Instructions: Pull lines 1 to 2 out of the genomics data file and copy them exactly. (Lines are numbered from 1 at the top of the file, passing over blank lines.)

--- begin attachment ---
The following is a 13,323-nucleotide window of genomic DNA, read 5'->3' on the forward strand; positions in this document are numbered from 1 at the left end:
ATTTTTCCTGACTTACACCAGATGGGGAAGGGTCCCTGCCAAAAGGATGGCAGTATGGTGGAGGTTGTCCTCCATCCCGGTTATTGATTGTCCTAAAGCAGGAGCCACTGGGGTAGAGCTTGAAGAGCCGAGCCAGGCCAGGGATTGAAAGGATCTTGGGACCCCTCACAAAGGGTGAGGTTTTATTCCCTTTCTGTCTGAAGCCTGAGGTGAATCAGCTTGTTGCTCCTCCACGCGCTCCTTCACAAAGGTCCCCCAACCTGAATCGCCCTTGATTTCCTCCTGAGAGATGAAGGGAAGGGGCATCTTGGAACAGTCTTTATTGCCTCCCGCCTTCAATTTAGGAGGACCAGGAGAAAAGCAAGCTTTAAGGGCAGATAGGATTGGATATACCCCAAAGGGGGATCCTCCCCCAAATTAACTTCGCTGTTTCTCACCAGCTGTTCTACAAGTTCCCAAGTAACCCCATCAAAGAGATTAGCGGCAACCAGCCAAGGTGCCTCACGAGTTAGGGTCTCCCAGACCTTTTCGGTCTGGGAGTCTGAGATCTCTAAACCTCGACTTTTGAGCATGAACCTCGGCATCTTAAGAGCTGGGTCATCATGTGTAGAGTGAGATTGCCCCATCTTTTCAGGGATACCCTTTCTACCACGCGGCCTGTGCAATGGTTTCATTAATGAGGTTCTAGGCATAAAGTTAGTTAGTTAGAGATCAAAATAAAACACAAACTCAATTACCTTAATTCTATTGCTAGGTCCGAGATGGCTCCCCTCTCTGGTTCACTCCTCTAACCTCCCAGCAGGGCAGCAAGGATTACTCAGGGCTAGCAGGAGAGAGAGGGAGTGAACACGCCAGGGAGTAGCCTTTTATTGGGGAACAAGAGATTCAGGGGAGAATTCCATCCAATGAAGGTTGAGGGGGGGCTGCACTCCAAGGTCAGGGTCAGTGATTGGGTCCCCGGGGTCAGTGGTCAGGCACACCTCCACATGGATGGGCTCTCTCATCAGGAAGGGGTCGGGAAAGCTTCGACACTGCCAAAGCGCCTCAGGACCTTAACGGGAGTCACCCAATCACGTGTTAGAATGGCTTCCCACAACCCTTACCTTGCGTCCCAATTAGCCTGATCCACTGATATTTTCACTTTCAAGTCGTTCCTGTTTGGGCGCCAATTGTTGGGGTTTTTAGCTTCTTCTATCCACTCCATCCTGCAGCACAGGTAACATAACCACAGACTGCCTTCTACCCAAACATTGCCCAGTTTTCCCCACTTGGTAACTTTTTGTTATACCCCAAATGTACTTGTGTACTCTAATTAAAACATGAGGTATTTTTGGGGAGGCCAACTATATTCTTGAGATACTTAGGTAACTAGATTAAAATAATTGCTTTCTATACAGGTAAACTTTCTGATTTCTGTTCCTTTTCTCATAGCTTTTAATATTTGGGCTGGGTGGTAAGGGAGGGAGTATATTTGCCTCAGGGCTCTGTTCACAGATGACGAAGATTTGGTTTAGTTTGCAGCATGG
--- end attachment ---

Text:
The following is a 13,323-nucleotide window of genomic DNA, read 5'->3' on the forward strand; positions in this document are numbered from 1 at the left end:
ATTTTTCCTGACTTACACCAGATGGGGAAGGGTCCCTGCCAAAAGGATGGCAGTATGGTGGAGGTTGTCCTCCATCCCGGTTATTGATTGTCCTAAAGCAGGAGCCACTGGGGTAGAGCTTGAAGAGCCGAGCCAGGCCAGGGATTGAAAGGATCTTGGGACCCCTCACAAAGGGTGAGGTTTTATTCCCTTTCTGTCTGAAGCCTGAGGTGAATCAGCTTGTTGCTCCTCCACGCGCTCCTTCACAAAGGTCCCCCAACCTGAATCGCCCTTGATTTCCTCCTGAGAGATGAAGGGAAGGGGCATCTTGGAACAGTCTTTATTGCCTCCCGCCTTCAATTTAGGAGGACCAGGAGAAAAGCAAGCTTTAAGGGCAGATAGGATTGGATATACCCCAAAGGGGGATCCTCCCCCAAATTAACTTCGCTGTTTCTCACCAGCTGTTCTACAAGTTCCCAAGTAACCCCATCAAAGAGATTAGCGGCAACCAGCCAAGGTGCCTCACGAGTTAGGGTCTCCCAGACCTTTTCGGTCTGGGAGTCTGAGATCTCTAAACCTCGACTTTTGAGCATGAACCTCGGCATCTTAAGAGCTGGGTCATCATGTGTAGAGTGAGATTGCCCCATCTTTTCAGGGATACCCTTTCTACCACGCGGCCTGTGCAATGGTTTCATTAATGAGGTTCTAGGCATAAAGTTAGTTAGTTAGAGATCAAAATAAAACACAAACTCAATTACCTTAATTCTATTGCTAGGTCCGAGATGGCTCCCCTCTCTGGTTCACTCCTCTAACCTCCCAGCAGGGCAGCAAGGATTACTCAGGGCTAGCAGGAGAGAGAGGGAGTGAACACGCCAGGGAGTAGCCTTTTATTGGGGAACAAGAGATTCAGGGGAGAATTCCATCCAATGAAGGTTGAGGGGGGGCTGCACTCCAAGGTCAGGGTCAGTGATTGGGTCCCCGGGGTCAGTGGTCAGGCACACCTCCACATGGATGGGCTCTCTCATCAGGAAGGGGTCGGGAAAGCTTCGACACTGCCAAAGCGCCTCAGGACCTTAACGGGAGTCACCCAATCACGTGTTAGAATGGCTTCCCACAACCCTTACCTTGCGTCCCAATTAGCCTGATCCACTGATATTTTCACTTTCAAGTCGTTCCTGTTTGGGCGCCAATTGTTGGGGTTTTTAGCTTCTTCTATCCACTCCATCCTGCAGCACAGGTAACATAACCACAGACTGCCTTCTACCCAAACATTGCCCAGTTTTCCCCACTTGGTAACTTTTTGTTATACCCCAAATGTACTTGTGTACTCTAATTAAAACATGAGGTATTTTTGGGGAGGCCAACTATATTCTTGAGATACTTAGGTAACTAGATTAAAATAATTGCTTTCTATACAGGTAAACTTTCTGATTTCTGTTCCTTTTCTCATAGCTTTTAATATTTGGGCTGGGTGGTAAGGGAGGGAGTATATTTGCCTCAGGGCTCTGTTCACAGATGACGAAGATTTGGTTTAGTTTGCAGCATGG